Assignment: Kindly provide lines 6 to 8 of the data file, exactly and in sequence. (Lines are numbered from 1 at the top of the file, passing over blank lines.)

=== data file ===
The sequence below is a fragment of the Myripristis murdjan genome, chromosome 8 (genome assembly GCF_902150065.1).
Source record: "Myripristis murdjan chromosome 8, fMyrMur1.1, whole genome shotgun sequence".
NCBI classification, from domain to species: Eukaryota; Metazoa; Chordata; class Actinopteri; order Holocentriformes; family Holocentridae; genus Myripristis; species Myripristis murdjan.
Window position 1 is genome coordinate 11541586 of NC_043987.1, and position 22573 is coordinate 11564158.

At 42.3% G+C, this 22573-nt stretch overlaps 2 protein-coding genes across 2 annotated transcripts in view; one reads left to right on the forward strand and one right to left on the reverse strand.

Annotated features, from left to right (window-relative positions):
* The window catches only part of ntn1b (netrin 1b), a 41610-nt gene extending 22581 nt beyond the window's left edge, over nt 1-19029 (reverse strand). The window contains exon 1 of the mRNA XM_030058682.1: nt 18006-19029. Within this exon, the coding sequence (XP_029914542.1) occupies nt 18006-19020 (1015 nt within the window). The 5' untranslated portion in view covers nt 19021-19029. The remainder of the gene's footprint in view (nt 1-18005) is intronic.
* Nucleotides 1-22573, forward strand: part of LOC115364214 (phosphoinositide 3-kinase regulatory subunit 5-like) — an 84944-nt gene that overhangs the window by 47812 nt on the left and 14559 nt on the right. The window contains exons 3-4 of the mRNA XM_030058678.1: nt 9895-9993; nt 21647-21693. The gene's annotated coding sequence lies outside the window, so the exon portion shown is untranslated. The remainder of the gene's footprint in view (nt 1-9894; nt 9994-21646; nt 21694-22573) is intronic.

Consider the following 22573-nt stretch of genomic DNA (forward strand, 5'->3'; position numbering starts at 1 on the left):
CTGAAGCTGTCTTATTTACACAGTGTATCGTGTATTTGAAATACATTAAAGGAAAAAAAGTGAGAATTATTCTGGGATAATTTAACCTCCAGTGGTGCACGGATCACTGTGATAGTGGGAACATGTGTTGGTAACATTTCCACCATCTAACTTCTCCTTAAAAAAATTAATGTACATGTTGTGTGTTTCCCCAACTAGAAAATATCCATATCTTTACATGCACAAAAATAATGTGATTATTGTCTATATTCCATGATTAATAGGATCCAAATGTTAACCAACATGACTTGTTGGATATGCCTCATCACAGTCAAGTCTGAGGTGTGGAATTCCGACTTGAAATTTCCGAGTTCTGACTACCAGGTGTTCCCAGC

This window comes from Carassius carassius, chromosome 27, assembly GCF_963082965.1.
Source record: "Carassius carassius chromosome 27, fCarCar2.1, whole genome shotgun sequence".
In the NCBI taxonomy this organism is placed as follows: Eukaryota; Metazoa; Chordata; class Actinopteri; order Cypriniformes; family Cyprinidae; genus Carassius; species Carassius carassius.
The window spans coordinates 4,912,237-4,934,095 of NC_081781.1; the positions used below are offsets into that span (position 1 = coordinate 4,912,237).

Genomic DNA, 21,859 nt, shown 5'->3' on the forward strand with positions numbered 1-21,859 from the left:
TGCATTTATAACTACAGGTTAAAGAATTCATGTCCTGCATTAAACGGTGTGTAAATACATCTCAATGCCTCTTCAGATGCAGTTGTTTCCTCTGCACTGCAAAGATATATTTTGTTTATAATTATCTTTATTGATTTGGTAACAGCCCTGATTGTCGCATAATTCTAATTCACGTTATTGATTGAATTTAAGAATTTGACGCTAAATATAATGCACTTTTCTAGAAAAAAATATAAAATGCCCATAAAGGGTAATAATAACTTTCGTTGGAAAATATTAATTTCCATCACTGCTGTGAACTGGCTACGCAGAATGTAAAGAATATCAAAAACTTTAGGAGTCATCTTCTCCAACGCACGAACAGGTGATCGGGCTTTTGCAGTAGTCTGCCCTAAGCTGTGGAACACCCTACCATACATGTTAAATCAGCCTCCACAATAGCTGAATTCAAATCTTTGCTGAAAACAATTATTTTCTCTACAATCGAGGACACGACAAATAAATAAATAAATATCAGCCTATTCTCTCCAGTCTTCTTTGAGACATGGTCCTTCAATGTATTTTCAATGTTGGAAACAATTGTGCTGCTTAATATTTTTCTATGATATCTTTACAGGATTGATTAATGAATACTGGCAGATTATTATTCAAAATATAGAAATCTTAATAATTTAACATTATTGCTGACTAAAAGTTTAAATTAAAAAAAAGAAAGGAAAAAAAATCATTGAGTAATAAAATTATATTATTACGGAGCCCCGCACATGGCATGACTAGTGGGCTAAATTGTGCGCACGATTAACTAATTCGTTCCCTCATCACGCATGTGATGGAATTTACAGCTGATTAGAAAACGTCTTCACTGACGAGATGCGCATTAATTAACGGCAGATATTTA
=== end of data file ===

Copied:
Annotated features, from left to right (window-relative positions):
* The window catches only part of ntn1b (netrin 1b), a 41610-nt gene extending 22581 nt beyond the window's left edge, over nt 1-19029 (reverse strand). The window contains exon 1 of the mRNA XM_030058682.1: nt 18006-19029. Within this exon, the coding sequence (XP_029914542.1) occupies nt 18006-19020 (1015 nt within the window). The 5' untranslated portion in view covers nt 19021-19029. The remainder of the gene's footprint in view (nt 1-18005) is intronic.
* Nucleotides 1-22573, forward strand: part of LOC115364214 (phosphoinositide 3-kinase regulatory subunit 5-like) — an 84944-nt gene that overhangs the window by 47812 nt on the left and 14559 nt on the right. The window contains exons 3-4 of the mRNA XM_030058678.1: nt 9895-9993; nt 21647-21693. The gene's annotated coding sequence lies outside the window, so the exon portion shown is untranslated. The remainder of the gene's footprint in view (nt 1-9894; nt 9994-21646; nt 21694-22573) is intronic.